When Rik Verbrugghe won the Criterium International, he said he would improve on his placing in the Flèche Wallonne from last year, when he finished second to Francesco Casagrande. The lean Lotto rider kept his word, chasing down an early breakaway of eight riders alone, dropping all but three by the final climb, and finishing alone on the steep ascent of the Mur de Huy.
The eight riders in the initial break were Ivan Basso (Fassa Bortolo), Grischa Niermann (Rabobank), Luca Paolini (Mapei), Koos Moerenhout (Domo), Jörg Jaksche (ONCE), Marcelino Garcia Alonso (CSC), Constantino Zaballa
When the Crédit Agricole team’s Jérome Neuville crashed on the cobblestones at Quievy, 110km into the Hell of the North, he could not have known how close he was to becoming a human pancake. But as the bright yellow Mavic neutral service car slid toward the Frenchman’s prostrate body, the fear in his eyes registered the danger.
That was the last we saw of him from inside the car, as driver Antonio Pacheco swerved to the right to avoid Neuville’s legs sprawled across the road. We hit something, and hard, but we could not tell if it was only his bike or if we had hit him as well.
Susanne Ljungskog sat in for 110km of the Varazze-San Remo, but just before the top of the Poggio climb with 8km to go, the 25-year-old Swede made a blistering attack. The Vlaanderen-T-Interim rider had a 200-meter gap at the high point in the village of Poggio overlooking the green waves of the Ligurian sea below.
She said later, “I am a good descender, and I thought I could hold it until the finish. When I looked back with one kilometer to go and saw that I still had a good gap, I knew that I would win.” Mirjam Melchers (Acca Due O/Lorena) won the sprint in this World Cup stop number
It looked like a magical finish in the making for the Italian throngs lined up along Via Roma in San Remo. Super Mario, the guy whose face was on half of the T-shirts being hawked in the crowd, had caught back onto the front group on the descent of the Poggio, and he had a four-man Saeco train pulling him to the front.
[nid:20289]But Erik Zabel’s Deutsche Telekom train was also working well, and despite Cipollini closing the gap rapidly, he was still a half bike-length behind at the line after charging past world road champion Romans Vainsteins with 25 meters to go.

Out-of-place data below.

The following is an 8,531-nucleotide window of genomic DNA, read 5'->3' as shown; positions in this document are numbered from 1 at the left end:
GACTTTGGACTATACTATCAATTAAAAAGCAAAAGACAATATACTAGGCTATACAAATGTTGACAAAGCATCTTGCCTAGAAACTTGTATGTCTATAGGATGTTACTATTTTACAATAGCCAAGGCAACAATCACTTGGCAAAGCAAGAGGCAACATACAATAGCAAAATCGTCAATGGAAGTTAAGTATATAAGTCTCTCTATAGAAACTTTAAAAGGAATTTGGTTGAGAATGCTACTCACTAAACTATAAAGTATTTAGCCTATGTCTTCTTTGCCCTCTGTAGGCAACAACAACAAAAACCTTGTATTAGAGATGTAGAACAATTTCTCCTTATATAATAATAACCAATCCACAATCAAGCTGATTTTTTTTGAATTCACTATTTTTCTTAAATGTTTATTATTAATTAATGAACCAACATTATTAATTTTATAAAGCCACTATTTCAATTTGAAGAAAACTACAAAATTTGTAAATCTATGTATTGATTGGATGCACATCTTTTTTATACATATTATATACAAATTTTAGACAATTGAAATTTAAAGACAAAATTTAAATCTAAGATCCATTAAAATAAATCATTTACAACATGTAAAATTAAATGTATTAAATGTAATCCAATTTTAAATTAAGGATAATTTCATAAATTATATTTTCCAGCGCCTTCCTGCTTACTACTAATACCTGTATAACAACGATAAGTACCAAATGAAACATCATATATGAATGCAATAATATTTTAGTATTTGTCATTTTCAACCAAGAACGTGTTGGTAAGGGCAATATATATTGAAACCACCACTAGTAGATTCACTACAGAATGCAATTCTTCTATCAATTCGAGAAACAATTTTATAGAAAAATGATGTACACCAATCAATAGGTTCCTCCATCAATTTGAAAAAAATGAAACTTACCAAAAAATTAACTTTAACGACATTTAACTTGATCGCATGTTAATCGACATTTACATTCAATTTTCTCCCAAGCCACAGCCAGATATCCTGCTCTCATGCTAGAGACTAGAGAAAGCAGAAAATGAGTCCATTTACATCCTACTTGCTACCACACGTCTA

Milan-San Remo is the first big classic and the chance for many riders to cop a big win. It has ended many times in a large sprint, as well as in solo victories. Erik Zabel (Deutsche Telekom) has won three of the last four editions and looks to be the strong favorite again, having shown good form in February and March races in Spain. After interviewing many team mechanics the day before the race, in fact, those who would make a prediction of a rider not on their own teams, Zabel was the one.
Milan-San Remo is not only the first of the major classics, but it is also the longest. The course is
In its third year of existence, the GAS women’s road team promises to be a force to be reckoned with in everything from major Tours to World Cup individual races and overall. Sponsored by an Italian jeans and sportswear company, the team has added more power this season to an already star-studded roster. At the team introduction on February 26, GAS spokesman Piergiorgio Dal Santo said, "We want to be the Mapei team of women’s cycling, both in terms of setting the standard for professionalism as well as by being the best team in the world."
Joining 1997 world road champion and 2000 Giro
The 84th Giro d’Italia route was announced on November 11, and according to Marco Pantani, the 3572km race between Pescara on the eastern coast and Milan promises to be a “wide-open race.” Indeed, many of the stages of the May 19-June 10 race could favor a climber such as Pantani.
The race includes 21 stages, an 8km prologue in Pescara, one rolling 55km time trial in stage 15, a foray into Slovenia, and one rest day before the San Remo-San Remo 17th stage. There are 22 major climbs spread out over 10 of the stages, with the highest being the Colle Fauniera at 2511 meters (8161 feet). Three